The Exotic Entrepreneur

A trip to East Asia reveals an agricultural disequilibrium. For some entrepreneurs, that spells money.

Dragon Fruit | Photo by Tricia A. Mitchell

Airplane turbulence is never a pleasant experience. Despite flying in a large Boeing 777 on a recent trip to Southeast Asia, the thermodynamics over the Straits of Malacca ensured that my coffee cup needed a lid all the way to Singapore. As the plane rolled to a stop and my world stopped shaking, I looked at my wife, smiled, and allowed myself to finally exhale.

The airplane door opened, offering a rush of fresh air and humidity. Having been dressed for autumn in Germany, my clothes began to feel like lead blankets as we exited the plane into Singapore’s perpetual summer.

After passing through a friendly and efficient border control, we shook off our jet-lag and entered Singapore’s metro network. The train cars were pristine. In a country where it is illegal to possess chewing gum and caning is a legal form of corporal punishment, the people have a strong incentive to keep things clean.

The monorail train quickly reached our destination and we stepped out into the streets. Suddenly, we noticed the food. Exotic smells and sights captured our attention around every corner.

It is no wonder. Singapore is strategically situated in the middle of 40% of the world’s international trade, offering the locals a wide variety of unique spices and produce that have been incorporated into the local cuisine.

The fruit, in particular, tested the limits of our imagination. Having never seen some of these foods before, I realized that there is a disequilibrium between Western and Asian fruit markets.

“Snakeskin Fruit” | Beneath its armored, intimidating skin that resembles a rattlesnake, is a sweet, white fruit and a large seed.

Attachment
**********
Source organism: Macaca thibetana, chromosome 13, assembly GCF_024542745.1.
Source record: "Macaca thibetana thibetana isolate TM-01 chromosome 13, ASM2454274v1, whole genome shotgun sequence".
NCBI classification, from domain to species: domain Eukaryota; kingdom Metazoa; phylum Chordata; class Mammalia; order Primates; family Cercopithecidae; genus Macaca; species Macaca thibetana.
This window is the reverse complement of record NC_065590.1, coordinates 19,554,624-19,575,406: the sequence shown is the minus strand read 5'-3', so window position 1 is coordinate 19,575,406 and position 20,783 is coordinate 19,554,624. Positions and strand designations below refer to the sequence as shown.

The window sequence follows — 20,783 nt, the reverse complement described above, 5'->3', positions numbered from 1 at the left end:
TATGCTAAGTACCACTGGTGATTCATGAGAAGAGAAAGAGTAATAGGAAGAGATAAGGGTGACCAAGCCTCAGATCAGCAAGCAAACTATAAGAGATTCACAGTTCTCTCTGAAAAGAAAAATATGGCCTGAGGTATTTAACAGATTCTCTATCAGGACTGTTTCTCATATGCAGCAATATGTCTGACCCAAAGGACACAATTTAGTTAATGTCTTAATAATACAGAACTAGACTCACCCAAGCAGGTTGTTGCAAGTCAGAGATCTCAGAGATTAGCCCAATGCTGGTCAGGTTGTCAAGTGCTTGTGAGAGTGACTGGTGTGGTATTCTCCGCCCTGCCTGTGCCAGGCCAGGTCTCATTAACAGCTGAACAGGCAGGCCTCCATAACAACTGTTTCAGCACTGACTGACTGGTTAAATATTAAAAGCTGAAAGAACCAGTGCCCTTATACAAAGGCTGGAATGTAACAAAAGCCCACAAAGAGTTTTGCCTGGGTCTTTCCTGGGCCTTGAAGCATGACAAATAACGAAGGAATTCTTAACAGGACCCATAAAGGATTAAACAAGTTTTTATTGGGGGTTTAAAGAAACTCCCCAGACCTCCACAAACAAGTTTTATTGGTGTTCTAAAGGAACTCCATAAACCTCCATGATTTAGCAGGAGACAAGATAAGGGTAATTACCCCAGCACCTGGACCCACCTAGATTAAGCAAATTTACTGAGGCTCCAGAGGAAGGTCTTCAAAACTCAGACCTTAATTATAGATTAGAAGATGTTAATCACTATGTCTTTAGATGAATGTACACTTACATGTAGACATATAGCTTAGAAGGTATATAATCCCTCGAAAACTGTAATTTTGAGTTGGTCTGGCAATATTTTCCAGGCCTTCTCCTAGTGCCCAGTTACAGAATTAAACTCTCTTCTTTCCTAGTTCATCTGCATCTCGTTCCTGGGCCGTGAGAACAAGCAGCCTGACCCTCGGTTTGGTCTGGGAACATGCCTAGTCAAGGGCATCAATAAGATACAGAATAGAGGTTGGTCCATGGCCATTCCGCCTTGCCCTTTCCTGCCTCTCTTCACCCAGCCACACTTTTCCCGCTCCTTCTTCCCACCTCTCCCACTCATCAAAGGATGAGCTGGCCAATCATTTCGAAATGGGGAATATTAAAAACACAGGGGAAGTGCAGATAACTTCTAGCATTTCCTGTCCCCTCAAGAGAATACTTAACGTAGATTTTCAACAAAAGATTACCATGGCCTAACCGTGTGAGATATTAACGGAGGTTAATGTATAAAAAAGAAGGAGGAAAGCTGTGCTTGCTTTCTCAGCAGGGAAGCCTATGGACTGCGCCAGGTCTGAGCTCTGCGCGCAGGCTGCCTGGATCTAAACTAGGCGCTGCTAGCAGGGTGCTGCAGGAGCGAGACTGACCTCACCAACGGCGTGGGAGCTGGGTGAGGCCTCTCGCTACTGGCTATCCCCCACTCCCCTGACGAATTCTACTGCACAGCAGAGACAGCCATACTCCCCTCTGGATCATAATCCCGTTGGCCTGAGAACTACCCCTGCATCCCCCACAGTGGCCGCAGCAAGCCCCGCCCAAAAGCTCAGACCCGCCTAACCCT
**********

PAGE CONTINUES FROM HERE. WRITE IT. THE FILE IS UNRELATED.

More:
“Durian Fruit” | This foul-smelling beast is actually a royal delicacy in the region and commands an incredibly high price. Public places in Singapore often have signs prohibiting the carrying and consumption of durian due to its ferocious hydrogen-sulfide aroma.
“Dragon Fruit” | This fruit is similar in texture to a kiwi. Slice it open and you will find it to be either white or purple with little black seeds.
“Rambutan” | These small, furry delicacies can be found in massive piles in nearly every market. They peel relatively easily, and are great for brown-bag lunches.
“Lady Finger Bananas, oranges, and Star Apples” | Unlike the Cavendish species common to most supermarkets in the West, Lady Finger Bananas have the texture of marshmallows and are amazingly sweet. The Star Apple has a milky white texture and is an acquired taste.
“Jackfruit” | Tricia stands next to a gaggle of jackfruit. These behemoths can weigh up to 35 kg (80 lbs) and are filled with baseball-sized, sweet, orange nuggets.

In the next few years, if trade protectionism is kept under control, oil prices don’t skyrocket, and refrigeration technology advances, we can probably expect consumer demand for exotic fruit to increase. Entrepreneurs who spot and act upon disequilibriums in supply and demand for novel foods like exotic fruit might rake a tidy profit.

However, the fruit business can be tough. Despite transoceanic shipment costs reaching record lows in recent weeks, it is still exceedingly expensive and environmentally unfriendly to move exotic fruit from one corner of the world to another. One reason is that fruit is made up primarily of water, making it excessively heavy. Another reason is the high probability that fruit will spoil when transported over long distances.

A recent entrepreneurial profile in the German news offered a solution to these problems: dried fruit. By puréeing fruit and then drying it into sheets, an enterprising individual could export the abundance of exotic fruit from the world’s most remote corners.

Certainly more research on the world’s exotic fruit disequilibrium is warranted. However, after having tasted the novel fruits of Southeast Asia, I would definitely be a customer — if the price was right.

Looking for entrepreneurial inspiration? Check out Google’s recent coverage of Indonesia’s ‘Durian Guy’. This enterprising individual tapped into global demand for durian by offering it online.

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